Exeter Uni students visited ChatGPT more than 15,000 times during January exams
Clearly we need all the help we can get
Visits to ChatGPT website by Exeter Uni students rose by 4385 per cent during January exams.
Exeter University recorded more than 15,000 visits to the ChatGPT website using the university WiFi during the month of January as students turned to the AI software during exam season. Freedom of Information requests sent by The Tab show that there were 350 site visits using Eduroam in December and 15,700 in January.
ChatGPT is the current AI phenomenon which is quickly becoming the topic of debate amongst university assessment policies across the UK.
An investigation by The Tab found students and academics have visited the ChatGPT website more than one million times in the space of two months.
Between eight Russell Group universities, including Exeter University, there were 128,402 recorded visits to the chatbot website registered from the universities’ WiFi in December and 982,809 in January.
Theoretically you can write a university essay in 20 minutes and get a 53 from a Bristol University lecturer who said he’d “read students’ essays worse than this one”, but the reality is very few people would be so lazy or be willing to take the risk owing to university plagiarism rules.
However, The Tab found that many students use the site to help plan, refine, or conclude essays and academic work they are struggling with. Especially following the fifth week of strikes this academic year, many students are turning to ChatGPT to help explain and teach them content they are missing.
The University of Exeter’s plagiarism handbook outlines plagiarism as: “Direct copying of text from a book, article, fellow student’s essay, handout, thesis, web page or other source without proper acknowledgement. Claiming individual ideas derived from a book, article etc. as one’s own, and incorporating them into one’s work without acknowledging the source of these ideas. Overly depending on the work of one or more others without proper acknowledgement of the source, by constructing an essay, project etc. by extracting large sections of text from another source, and merely linking these together with a few of one’s own sentences.”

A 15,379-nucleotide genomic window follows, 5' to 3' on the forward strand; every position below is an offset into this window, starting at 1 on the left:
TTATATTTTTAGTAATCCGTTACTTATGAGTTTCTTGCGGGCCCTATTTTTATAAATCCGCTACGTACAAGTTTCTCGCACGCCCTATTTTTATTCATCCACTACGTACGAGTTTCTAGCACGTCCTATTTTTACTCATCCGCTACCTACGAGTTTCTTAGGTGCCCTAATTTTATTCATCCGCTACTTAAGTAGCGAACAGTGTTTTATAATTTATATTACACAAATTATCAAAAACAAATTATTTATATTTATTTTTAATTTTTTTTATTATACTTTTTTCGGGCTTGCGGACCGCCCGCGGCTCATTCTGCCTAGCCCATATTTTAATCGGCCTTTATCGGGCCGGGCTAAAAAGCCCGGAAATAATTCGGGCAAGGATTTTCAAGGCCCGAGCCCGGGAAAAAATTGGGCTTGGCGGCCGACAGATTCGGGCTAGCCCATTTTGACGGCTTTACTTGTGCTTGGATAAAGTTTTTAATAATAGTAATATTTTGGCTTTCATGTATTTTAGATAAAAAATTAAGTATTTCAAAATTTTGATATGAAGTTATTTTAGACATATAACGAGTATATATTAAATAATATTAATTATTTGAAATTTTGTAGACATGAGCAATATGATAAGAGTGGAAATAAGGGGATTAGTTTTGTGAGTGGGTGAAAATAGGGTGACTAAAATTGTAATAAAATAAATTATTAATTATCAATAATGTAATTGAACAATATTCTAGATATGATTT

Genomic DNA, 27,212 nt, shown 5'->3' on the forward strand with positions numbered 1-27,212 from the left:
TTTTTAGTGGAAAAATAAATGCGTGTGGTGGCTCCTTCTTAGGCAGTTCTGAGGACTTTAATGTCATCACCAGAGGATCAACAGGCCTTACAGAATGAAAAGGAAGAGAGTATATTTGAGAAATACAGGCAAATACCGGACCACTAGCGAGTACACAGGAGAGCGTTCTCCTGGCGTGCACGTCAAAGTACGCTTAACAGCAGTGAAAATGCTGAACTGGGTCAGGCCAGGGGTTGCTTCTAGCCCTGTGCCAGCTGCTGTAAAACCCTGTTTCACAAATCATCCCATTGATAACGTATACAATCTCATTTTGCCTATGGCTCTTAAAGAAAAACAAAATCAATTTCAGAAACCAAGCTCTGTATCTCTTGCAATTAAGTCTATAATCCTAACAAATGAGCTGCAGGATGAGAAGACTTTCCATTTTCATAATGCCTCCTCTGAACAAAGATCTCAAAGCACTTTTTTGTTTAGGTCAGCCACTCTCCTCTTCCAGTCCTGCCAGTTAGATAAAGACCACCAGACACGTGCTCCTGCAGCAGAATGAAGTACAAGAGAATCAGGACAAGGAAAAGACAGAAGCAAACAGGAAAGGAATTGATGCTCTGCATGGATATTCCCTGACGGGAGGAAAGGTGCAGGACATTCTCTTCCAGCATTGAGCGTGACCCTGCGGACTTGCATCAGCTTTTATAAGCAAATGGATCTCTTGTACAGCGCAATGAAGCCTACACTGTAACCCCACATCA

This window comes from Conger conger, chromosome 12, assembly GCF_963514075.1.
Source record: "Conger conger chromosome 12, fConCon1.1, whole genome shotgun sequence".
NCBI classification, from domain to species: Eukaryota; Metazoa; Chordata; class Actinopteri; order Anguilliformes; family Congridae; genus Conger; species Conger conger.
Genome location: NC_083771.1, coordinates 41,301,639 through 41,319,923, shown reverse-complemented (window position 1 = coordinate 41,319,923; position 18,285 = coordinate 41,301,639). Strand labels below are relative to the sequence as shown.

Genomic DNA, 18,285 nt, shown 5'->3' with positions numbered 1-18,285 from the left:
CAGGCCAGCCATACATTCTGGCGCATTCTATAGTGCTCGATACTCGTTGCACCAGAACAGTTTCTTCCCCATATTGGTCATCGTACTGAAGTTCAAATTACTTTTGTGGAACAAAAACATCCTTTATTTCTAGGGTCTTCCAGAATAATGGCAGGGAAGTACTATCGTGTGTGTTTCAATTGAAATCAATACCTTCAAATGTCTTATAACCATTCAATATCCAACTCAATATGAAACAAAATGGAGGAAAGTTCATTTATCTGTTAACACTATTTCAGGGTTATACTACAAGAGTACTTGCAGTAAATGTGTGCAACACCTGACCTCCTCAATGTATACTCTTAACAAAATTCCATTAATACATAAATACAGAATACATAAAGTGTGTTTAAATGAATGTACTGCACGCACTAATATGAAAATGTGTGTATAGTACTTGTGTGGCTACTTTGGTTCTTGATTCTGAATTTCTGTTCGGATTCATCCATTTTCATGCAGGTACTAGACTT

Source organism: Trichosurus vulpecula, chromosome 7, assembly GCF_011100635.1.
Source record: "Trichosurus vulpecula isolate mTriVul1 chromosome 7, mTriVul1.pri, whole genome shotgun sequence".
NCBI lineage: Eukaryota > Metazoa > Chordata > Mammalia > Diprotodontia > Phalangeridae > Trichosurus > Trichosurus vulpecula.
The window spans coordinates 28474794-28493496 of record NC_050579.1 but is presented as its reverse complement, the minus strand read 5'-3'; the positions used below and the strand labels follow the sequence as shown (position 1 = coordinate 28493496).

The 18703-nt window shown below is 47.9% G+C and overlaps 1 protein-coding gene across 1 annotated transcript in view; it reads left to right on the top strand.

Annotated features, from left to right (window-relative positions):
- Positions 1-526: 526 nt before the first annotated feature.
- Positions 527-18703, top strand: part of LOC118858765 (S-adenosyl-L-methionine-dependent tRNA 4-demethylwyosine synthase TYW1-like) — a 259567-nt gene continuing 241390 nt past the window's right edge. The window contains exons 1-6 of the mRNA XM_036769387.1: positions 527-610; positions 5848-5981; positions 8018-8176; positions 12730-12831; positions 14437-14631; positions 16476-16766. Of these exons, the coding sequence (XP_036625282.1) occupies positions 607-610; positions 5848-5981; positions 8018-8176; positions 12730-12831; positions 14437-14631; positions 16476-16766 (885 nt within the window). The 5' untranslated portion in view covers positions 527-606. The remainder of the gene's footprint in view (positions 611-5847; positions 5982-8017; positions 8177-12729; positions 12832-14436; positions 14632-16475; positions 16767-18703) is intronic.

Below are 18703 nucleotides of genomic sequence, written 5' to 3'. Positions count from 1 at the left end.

Whilst direct copying from a web source or external source would likely include ChatGPT – as would their policy on extraction from another source – the university does not explicitly mention ChatGPT or have any clear guidelines on using the software.
Furthermore, when The Tab approached the university in response to the number of site visits in December and January, the University of Exeter chose not to comment.
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